Charlos Split in Championship Doubleheader

By Robert Ecksel on December 22, 2018
Charlos Split in Championship Doubleheader
He wasn’t knocked down. He wasn’t knocked out. (Frank Franklin II/Associated Press)

Korobov fought well. He can take a punch. But he is past his prime and no match for someone like Jermall Charlo…

Saturday night at Barclays Center in Brooklyn, New York, in a fight televised live on FOX and FOX Deportes, Jermall Charlo (28-0, 21 KOs), one of two identical twin boxer-punchers from Houston, Texas, successfully defended his WBC interim middleweight title by pummeling Matt Korobov (28-2, 14 KOs), the resilient 35-year-old southpaw from St. Petersburg, Florida, by way of Orotukan, Russia, over 12 lopsided rounds.

The final scores were 119 and 116-112 twice.

Korobov fought well. He can take a punch. But he is past his prime and no match for someone like Jermall Charlo. He wasn’t knocked down. He wasn’t knocked out. Both are Charlo specialties and knockouts are good TV. The card was a showcase for the twins to shine, and Jermall, while victorious, failed to close the show.

“I had fun in there with an opponent like that,” he said after the bout. “I got the win and that’s the main thing. I still feel I’m the best in the world. I just need to prove it to the rest of the world.”

Jermell Charlo (31-1, 15 KOs) had troubles of his own. He tasted defeat for the first time in his pro career, losing his WBC super welterweight title to Tony Harrison (28-2, 21 KOs), the clever underdog from Detroit, Michigan, who upset the champ by unanimous decision after 12 give-and-take rounds. It could have gone the other way. It was a heartbreaking loss for the younger Charlo. But heartbreak’s the name of game.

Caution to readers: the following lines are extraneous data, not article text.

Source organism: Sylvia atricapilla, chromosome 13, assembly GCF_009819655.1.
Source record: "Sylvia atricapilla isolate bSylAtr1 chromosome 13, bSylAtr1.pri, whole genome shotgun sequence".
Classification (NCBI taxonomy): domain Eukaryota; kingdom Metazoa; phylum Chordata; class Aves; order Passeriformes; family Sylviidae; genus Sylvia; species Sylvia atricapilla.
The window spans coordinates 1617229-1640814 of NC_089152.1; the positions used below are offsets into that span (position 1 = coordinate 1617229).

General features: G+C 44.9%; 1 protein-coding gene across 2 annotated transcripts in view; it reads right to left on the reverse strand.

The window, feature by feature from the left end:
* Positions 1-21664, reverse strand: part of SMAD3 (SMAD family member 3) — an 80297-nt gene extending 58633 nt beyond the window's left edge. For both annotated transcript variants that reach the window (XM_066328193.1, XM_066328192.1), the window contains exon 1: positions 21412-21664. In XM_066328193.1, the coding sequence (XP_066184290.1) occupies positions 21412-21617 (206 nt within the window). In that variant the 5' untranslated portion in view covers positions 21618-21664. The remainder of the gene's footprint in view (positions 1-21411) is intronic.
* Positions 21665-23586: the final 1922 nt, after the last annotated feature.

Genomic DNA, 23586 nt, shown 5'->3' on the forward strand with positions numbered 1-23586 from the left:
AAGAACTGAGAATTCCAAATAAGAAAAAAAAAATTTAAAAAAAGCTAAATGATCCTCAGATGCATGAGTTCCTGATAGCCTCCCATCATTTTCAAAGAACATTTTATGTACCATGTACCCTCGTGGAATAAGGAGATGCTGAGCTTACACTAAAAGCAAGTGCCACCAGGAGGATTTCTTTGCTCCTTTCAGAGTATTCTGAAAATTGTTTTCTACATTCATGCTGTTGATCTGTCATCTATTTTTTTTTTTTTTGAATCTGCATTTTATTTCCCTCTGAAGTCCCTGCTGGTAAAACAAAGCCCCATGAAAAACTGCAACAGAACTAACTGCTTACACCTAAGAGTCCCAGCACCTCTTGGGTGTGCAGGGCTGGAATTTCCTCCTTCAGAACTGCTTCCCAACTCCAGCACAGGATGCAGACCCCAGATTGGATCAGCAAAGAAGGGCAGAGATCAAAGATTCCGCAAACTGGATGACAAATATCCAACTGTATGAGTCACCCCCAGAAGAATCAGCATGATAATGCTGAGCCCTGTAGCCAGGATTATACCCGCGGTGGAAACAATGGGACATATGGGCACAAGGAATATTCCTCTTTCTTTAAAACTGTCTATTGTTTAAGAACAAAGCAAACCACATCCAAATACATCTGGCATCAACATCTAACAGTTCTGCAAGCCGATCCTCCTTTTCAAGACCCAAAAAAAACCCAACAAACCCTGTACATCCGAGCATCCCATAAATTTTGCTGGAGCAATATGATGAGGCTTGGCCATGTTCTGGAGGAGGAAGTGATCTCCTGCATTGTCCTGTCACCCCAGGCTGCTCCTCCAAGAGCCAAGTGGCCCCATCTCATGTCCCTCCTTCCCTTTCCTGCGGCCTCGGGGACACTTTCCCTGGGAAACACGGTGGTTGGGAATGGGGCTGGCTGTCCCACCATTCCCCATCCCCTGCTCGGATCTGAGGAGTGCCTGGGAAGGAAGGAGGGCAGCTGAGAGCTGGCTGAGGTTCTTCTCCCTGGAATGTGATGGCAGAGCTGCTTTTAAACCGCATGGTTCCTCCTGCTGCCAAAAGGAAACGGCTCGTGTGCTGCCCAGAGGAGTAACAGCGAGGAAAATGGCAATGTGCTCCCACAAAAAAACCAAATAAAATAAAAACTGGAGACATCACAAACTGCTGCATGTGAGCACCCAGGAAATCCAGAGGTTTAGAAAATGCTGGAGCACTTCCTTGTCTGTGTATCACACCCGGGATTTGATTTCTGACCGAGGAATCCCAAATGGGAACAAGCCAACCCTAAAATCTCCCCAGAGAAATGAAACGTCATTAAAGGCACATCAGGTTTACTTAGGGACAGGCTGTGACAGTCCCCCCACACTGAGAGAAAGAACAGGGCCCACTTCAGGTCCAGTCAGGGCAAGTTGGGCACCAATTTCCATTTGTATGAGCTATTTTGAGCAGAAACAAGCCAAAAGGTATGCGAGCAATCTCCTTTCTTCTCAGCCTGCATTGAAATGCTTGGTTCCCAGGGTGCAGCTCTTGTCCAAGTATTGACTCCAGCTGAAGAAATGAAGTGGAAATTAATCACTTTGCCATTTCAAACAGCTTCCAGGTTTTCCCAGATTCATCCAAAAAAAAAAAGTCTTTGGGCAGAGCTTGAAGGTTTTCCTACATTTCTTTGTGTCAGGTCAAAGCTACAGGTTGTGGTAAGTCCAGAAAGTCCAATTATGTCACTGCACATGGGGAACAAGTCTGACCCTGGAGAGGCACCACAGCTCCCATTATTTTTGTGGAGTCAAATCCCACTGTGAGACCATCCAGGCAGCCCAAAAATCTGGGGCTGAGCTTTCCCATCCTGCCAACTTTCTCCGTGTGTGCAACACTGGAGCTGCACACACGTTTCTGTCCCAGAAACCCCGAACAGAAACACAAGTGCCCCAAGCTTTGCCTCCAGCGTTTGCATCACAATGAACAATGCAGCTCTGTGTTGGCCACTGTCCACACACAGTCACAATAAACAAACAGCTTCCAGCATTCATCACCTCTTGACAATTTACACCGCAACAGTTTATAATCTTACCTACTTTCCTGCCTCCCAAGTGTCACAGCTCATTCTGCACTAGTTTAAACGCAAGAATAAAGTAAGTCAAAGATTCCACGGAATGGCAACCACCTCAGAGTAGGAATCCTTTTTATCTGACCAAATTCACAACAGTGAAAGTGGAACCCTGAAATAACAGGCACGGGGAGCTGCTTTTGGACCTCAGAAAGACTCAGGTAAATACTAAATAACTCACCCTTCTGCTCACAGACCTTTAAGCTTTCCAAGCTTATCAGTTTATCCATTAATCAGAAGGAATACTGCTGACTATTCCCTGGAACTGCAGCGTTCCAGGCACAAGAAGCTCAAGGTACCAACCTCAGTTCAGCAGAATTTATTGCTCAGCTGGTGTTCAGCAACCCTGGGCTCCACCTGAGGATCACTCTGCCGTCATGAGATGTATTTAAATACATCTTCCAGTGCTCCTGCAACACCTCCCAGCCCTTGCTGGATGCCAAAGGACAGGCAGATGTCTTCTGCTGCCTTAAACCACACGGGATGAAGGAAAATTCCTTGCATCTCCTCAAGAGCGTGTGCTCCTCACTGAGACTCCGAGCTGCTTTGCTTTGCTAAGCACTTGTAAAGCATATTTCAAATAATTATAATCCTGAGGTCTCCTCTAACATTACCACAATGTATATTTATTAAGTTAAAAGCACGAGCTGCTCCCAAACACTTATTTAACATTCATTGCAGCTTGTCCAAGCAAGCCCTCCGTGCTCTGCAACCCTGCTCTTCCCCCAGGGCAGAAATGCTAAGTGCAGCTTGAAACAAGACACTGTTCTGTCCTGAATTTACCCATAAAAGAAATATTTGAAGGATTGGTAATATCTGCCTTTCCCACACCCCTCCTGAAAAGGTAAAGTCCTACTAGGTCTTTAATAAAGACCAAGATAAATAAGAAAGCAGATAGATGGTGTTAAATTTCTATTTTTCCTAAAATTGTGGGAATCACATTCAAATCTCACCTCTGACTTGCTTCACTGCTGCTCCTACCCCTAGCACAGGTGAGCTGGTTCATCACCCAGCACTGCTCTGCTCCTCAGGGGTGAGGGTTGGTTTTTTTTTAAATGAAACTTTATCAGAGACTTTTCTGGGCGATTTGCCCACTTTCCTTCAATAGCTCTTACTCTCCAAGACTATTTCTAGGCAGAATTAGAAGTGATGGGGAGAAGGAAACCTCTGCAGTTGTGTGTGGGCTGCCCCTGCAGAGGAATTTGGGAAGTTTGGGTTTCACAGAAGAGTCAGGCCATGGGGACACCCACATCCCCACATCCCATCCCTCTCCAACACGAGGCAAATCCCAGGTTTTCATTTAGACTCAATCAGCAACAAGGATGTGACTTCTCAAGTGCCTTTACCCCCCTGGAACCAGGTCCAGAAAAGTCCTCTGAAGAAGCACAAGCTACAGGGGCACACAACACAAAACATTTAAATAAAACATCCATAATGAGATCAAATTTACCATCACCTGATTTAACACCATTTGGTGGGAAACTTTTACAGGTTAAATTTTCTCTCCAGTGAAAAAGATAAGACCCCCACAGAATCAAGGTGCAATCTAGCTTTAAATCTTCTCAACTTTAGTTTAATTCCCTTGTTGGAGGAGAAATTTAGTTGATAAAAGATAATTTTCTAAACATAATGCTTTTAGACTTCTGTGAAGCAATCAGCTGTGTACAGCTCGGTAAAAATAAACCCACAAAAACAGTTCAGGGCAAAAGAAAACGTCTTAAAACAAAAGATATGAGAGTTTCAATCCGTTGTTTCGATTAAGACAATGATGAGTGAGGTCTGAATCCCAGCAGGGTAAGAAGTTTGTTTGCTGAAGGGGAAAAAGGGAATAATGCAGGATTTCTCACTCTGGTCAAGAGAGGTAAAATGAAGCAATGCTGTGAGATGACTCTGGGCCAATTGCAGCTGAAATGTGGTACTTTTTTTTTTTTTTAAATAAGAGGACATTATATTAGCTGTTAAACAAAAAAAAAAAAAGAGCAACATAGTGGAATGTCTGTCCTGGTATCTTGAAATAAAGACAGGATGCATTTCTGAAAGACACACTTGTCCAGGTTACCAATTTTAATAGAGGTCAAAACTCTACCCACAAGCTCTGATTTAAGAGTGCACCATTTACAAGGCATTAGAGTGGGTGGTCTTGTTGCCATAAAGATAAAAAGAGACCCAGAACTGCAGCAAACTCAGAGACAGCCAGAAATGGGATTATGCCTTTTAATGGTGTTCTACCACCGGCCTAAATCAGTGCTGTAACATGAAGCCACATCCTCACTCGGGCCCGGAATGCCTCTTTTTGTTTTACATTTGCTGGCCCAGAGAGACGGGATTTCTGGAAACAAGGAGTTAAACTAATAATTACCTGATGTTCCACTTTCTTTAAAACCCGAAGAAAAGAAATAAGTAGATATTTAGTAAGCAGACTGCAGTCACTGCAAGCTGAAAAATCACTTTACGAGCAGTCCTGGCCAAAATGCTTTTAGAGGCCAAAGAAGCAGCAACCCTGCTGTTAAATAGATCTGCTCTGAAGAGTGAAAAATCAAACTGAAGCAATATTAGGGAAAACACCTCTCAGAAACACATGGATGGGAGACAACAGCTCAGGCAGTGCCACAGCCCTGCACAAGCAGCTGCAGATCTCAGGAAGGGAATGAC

Fans are crying robbery. That’s what fans do. And so is Jermell Charlo. But the judges disagree. They scored it 116-112 and 115-113 twice for the kid from the Motor City. The rare time the house fighter didn’t get the benefit of the doubt.

“They took that fight from me,” Charlo said. “I was pressing the action. He didn’t win that fight. I’m going to get my belts back. I still want Jarrett Hurd. I know my brother knows I won that fight. I might have given away a few rounds, but I won that fight.”

Harrison might beg to differ, but he doesn’t beg.

“I dictated the pace,” the new champ said. “That’s what champions do. He wound up for big shots and I kept my defense tight. All we worked on was defense. I kept my composure and I did what champions do. I’m blessed. I told y’all, my family, everyone. He’s a great champion. I’ve seen him in the gym. He’s a hell of a champion. I used my ring generalship.

“I got back to my corner after every round. They told me to just keep doing what you’re doing, you’re dictating the pace. I dictated the pace. That’s what champions do. Champions don’t just try to knock people out. That’s all he wanted to do. I dictated it. I used my jab. I dictated the fight. That’s what champions do.”

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  1. NYIrish 02:38pm, 12/24/2018

    Henry Hank could have made all four of them look foolish.

  2. Lucas McCain 07:51am, 12/23/2018

    Not to take anything away from Jermell but “I know my brother knows I won that fight” is almost Dylanesque in its mixed modes of circularity and poignant absurdity.  Good luck to the Charlos, since I’m an identical twin as well, but memories of Henry Hank had my sympathies divided.

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